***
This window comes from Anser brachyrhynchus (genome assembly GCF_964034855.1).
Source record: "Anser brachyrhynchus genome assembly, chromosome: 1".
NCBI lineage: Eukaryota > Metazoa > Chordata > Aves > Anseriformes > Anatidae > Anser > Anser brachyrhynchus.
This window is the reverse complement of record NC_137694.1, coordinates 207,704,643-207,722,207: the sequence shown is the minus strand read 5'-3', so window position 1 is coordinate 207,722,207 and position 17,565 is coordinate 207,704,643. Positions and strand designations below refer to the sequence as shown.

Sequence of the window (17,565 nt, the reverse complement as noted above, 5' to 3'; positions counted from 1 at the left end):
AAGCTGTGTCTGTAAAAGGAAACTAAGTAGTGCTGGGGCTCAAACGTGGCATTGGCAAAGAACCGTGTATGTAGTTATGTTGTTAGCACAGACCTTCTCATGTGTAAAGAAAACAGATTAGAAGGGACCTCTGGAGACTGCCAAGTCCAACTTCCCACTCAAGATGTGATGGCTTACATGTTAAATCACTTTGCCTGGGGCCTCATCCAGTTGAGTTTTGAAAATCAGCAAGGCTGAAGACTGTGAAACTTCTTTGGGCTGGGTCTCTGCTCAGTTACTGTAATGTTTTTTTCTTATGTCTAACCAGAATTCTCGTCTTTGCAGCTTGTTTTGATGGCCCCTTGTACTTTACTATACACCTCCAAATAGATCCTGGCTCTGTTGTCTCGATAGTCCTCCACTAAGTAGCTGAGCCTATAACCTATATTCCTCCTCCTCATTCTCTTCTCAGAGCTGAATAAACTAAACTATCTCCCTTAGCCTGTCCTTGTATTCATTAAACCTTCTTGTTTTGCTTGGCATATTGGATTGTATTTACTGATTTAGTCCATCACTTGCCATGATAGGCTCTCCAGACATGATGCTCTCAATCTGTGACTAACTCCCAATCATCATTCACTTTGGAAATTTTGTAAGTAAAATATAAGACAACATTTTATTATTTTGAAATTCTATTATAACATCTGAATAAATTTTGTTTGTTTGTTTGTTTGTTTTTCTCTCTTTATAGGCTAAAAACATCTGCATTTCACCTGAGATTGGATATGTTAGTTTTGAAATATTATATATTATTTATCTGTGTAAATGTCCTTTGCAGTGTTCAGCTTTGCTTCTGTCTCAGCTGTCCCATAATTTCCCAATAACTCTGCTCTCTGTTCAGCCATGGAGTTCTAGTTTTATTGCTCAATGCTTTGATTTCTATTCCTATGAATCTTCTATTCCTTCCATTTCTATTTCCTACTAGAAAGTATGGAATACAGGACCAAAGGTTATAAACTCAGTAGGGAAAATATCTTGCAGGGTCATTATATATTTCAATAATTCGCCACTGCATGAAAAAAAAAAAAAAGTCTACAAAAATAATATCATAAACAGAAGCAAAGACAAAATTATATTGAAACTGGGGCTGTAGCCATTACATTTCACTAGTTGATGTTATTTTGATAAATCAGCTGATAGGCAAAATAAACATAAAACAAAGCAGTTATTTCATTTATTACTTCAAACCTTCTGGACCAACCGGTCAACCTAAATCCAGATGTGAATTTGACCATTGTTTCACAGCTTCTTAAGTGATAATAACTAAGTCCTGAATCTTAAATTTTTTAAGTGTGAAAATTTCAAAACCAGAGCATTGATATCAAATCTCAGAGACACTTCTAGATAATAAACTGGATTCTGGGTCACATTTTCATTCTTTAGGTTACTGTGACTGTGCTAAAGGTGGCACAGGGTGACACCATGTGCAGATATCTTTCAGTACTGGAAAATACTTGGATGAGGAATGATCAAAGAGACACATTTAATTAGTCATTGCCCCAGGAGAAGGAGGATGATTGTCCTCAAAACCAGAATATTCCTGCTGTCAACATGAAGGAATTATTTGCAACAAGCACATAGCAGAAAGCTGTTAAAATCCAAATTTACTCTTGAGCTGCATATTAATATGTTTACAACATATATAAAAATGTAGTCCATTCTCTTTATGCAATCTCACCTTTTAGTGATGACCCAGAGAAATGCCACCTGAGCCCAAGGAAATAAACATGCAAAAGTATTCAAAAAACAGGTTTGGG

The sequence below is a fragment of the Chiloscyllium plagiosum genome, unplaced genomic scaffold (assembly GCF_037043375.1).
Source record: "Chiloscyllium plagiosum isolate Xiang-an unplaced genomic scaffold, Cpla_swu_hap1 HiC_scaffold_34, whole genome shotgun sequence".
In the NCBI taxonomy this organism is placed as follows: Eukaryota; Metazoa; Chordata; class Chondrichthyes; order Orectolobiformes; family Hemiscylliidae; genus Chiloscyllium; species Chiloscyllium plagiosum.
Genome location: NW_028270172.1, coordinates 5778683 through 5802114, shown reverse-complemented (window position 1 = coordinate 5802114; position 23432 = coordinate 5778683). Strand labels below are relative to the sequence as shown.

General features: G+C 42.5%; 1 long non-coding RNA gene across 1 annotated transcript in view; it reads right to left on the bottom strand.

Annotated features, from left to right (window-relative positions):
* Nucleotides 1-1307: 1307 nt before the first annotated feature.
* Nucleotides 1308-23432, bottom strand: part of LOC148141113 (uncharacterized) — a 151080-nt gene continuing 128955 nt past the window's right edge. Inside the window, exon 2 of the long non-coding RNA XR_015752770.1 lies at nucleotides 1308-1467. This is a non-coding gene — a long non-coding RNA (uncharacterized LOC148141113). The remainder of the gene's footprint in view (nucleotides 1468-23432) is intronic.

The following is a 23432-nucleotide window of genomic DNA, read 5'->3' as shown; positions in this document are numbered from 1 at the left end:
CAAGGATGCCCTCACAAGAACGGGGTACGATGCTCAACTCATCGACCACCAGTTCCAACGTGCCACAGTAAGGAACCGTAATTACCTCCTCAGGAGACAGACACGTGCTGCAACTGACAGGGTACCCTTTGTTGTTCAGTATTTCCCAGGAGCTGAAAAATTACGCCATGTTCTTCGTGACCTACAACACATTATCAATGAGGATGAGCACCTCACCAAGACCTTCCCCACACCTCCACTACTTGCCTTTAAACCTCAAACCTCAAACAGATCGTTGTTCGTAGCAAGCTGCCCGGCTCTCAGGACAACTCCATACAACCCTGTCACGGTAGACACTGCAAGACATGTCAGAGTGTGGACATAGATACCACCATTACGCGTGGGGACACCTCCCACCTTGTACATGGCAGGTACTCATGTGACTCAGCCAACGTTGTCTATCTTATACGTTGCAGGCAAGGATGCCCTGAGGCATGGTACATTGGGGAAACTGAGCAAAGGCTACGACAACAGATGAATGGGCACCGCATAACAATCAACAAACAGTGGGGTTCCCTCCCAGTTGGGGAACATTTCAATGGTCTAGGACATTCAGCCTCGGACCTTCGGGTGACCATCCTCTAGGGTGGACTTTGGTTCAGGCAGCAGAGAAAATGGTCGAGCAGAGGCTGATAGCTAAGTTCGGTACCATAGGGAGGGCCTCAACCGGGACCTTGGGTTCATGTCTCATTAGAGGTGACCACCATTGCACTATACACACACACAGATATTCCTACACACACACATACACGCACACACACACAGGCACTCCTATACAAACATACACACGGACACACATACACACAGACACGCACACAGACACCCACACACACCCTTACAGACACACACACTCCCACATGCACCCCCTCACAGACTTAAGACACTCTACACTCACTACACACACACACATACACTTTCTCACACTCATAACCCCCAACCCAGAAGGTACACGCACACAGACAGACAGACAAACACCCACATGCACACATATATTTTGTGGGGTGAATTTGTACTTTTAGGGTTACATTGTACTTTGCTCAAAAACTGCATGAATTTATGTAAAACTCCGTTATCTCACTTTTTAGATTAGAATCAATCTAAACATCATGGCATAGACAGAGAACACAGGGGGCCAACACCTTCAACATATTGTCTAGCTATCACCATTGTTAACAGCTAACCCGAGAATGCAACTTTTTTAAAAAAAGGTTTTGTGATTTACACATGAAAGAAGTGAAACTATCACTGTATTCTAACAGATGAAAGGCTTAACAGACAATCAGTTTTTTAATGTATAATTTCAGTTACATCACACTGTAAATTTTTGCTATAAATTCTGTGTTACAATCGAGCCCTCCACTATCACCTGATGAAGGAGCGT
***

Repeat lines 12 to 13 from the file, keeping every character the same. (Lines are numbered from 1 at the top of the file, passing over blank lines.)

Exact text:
Annotated features, from left to right (window-relative positions):
* Nucleotides 1-1307: 1307 nt before the first annotated feature.